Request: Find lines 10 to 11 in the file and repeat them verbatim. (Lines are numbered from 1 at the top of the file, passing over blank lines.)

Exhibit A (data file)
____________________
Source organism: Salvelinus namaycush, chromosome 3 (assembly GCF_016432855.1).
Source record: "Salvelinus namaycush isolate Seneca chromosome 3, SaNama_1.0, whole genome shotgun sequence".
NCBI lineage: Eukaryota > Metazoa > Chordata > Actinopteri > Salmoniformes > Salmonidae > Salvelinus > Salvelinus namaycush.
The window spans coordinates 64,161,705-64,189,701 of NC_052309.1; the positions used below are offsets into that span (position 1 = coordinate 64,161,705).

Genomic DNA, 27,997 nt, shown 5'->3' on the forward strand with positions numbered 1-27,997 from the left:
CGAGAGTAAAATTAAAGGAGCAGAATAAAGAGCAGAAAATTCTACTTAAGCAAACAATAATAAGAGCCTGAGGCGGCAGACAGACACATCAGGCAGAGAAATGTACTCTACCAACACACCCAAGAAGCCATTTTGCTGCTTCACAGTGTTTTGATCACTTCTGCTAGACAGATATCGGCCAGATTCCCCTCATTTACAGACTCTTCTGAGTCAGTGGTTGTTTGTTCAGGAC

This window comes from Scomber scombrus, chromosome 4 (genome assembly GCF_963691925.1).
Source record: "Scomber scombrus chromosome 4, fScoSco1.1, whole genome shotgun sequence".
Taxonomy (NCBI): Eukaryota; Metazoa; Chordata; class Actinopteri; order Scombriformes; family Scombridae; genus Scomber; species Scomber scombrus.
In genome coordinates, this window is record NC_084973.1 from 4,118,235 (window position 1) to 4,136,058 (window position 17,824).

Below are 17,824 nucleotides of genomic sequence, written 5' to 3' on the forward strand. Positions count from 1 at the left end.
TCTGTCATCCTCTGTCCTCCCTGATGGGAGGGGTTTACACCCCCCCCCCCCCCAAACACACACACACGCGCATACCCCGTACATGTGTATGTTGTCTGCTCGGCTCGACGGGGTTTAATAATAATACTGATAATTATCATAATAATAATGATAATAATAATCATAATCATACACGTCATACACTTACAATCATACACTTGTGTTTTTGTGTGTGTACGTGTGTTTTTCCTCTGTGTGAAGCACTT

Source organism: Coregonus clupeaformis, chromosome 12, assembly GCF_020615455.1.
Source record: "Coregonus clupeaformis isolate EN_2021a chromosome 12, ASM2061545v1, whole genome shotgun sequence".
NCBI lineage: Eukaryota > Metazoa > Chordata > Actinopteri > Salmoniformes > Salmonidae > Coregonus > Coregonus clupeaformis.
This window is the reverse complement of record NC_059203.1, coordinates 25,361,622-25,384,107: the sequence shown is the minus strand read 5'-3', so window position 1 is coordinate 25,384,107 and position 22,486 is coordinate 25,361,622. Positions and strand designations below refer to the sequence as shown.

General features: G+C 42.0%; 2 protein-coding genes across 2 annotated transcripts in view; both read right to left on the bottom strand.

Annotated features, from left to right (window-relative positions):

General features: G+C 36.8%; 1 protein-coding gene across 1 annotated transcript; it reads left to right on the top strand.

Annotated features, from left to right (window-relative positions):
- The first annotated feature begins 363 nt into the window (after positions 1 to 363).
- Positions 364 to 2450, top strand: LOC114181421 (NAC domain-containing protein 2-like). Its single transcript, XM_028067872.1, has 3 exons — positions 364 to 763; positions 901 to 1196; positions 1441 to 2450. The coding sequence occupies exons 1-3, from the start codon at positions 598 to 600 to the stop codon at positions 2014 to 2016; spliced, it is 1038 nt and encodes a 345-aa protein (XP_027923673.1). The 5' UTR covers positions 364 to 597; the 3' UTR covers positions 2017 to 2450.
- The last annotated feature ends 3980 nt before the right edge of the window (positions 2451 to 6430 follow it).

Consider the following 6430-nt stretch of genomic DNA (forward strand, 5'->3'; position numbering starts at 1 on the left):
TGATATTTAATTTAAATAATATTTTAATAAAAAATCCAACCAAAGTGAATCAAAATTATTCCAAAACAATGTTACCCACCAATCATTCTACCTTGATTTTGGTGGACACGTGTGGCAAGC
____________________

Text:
In genome coordinates, this window is record NC_084973.1 from 4,118,235 (window position 1) to 4,136,058 (window position 17,824).

Below are 17,824 nucleotides of genomic sequence, written 5' to 3' on the forward strand. Positions count from 1 at the left end.